Extended Data Fig. 1 Field test in the deep sea.

a, The soft robot was mounted onto a deep-sea lander to reach the bottom of the Mariana Trench (11.33° N, 142.19° E, depth 10,900 m). b, c, The soft robot has an embedded high-voltage amplifier (b) and a 2,500 mA h lithium-ion battery (c), generating the actuating a.c. voltages of 7 kV, 8 kV and 9 kV at 0.5 Hz in sequence. d, e, The experimental processes were recorded by the video cameras (d) and LED lights (e) protected by pressure vessels. f, Throughout field tests in the South China Sea, the soft robot was grasped by a robotic arm on the ROV HAIMA, reaching the bottom of the South China Sea (depth of 3,224 m). After being released, the soft robot demonstrated free-swimming locomotion with flapping fins, actuated by an onboard a.c. voltage of 8 kV and 1 Hz. This process was recorded by the video cameras and LED lights on the ROV.

Extended Data Fig. 2 Pressure test of centralized and decentralized electronics.

a, Top and bottom views of a centralized electronic circuit, in which electronics such as microchips, transformer, capacitors and crystal oscillator are densely packed on a PCB. The electronics are encapsulated in a soft silicone matrix for the pressure test. b, c, After pressure test at 110 MPa, we removed the silicone matrix and investigated the functioning of the electronics. The crystal oscillator, which contains an air gap, collapses (b), and the MCU connection fails (c). d, Top view of decentralized electronics. A calibrated MSI clock from the STM32L4 microprocessor is used to replace the crystal oscillator. e, Electronic function tests of each stage (illustrated in Extended Data Fig. 5) for decentralized electronics. Blue curve is the battery output (channel 1; 1 V per grid), green curve is the boost circuit output (channel 4; 5 V per grid), cyan curve is the ‘flyback’ circuit output (channel 2; 500 V per grid), and purple curve is the final output (channel 3; 2 kV per grid). The results indicate that the decentralized electronics maintained their function after the 110-MPa pressure test.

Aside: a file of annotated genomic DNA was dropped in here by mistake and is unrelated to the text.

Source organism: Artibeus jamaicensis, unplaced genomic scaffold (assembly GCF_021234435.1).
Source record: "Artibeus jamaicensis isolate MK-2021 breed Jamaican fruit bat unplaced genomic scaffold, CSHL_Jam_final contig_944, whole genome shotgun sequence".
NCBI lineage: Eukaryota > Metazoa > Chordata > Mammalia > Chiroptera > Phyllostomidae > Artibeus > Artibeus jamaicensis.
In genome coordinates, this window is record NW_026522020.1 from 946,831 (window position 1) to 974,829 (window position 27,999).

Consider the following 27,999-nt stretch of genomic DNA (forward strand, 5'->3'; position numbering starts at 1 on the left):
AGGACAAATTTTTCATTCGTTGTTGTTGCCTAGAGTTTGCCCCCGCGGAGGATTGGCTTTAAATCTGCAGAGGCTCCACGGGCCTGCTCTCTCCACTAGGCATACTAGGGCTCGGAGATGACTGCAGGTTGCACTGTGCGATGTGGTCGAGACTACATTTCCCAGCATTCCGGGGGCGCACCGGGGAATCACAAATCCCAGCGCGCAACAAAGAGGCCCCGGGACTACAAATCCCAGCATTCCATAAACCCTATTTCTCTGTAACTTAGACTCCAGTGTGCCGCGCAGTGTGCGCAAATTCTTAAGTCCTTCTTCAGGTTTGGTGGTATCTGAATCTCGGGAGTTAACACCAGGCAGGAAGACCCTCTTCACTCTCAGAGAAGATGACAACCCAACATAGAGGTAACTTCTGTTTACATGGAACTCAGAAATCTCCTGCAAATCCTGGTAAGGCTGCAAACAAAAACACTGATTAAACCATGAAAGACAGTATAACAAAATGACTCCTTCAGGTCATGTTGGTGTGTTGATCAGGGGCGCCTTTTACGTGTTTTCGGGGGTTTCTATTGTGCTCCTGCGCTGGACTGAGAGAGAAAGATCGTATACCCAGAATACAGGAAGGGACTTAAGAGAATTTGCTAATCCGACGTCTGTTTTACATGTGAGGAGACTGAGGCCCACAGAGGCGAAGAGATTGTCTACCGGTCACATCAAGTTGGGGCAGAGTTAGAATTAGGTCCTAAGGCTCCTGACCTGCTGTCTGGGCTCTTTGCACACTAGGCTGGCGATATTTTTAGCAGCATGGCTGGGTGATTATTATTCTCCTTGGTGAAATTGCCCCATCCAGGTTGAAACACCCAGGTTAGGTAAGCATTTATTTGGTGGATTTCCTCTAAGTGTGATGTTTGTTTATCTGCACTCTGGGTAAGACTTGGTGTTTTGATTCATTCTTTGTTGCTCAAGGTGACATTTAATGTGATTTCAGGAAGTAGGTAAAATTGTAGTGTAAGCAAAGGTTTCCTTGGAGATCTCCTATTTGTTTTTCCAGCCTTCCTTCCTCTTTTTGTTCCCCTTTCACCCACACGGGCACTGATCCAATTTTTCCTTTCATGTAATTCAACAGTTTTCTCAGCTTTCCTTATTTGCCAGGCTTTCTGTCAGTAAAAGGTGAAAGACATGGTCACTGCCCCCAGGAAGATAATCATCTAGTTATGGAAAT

Extended Data Fig. 3 Pressure resilience for polymer-encapsulated electronics.

a, FEA of detaching electronics. The electronic component A is modelled as a linear elastic unit with an elastic modulus of 120 GPa and a Poisson’s ratio of 0.35. Component B is modelled as a linear elastic unit with an elastic modulus of 22 GPa and a Poisson’s ratio of 0.39. The encapsulating silicone matrix C is modelled as a hyper-elastic unit with a shear modulus of 0.2 MPa and a bulk modulus of 2,000 MPa. The stress distribution at the interface illustrates the stress mitigation effect of detaching (components separated by a distance of 2 mm). The blue and red dashed lines highlight the paths on the interfaces used for stress investigation. The relation between the distance to the centre and the maximum shear stress is plotted to illustrate the effect of stress mitigation. The dimensions of components A and B are both 10 mm × 10 mm × 2 mm. b, A symmetric FEA model is built to simulate two adjacent electronic components on a PCB. The distance between the two components (d) varies from 0.4 mm to 2.4 mm. The highlighted red dashed line indicates the path for shear stress investigation. c, The shear stress distributions of the nodes on the path (red dashed line) with different d are plotted. The result shows that distancing neighbouring components on the PCB reduces the interfacial shear stress.

Extended Data Fig. 4 Fabrication of the soft robot.

a, A SBAS DE membrane (initial thickness 1.5 mm) is clamped onto a stretching machine. b, The SBAS DE membrane is pre-stretched (3 × 3) and attached to four square brackets made of acrylonitrile butadiene styrene (border length of 13.2 cm and border width of 2 cm) to keep the pre-stretch. Then we cut off the four brackets, each with a pre-stretched DE membrane, to fabricate the DE actuator. c, The carbon grease electrode is brushed on the pre-stretched DE membrane. An aluminium foil feed line is placed on the electrode to connect it with the external circuit. d, Two frames are combined to protect the internal electrode. e, The laser-cut PET elastic frame (region indicated by blue dashed line, thickness of 0.35 mm, also shown in Fig. 3a) is glued to the DE membrane in one side. f, Bracing units (red dashed lines: (1) acrylic board with thickness 1 mm, (2) carbon fibre plate with thickness 0.3 mm and (3) PET with thickness 0.35 mm) are glued on the opposite side of the membrane. g, The precursor (Dragon Skin 20) is poured into the 3D-printed mould to encapsulate the electronics. h, The as-fabricated soft robot.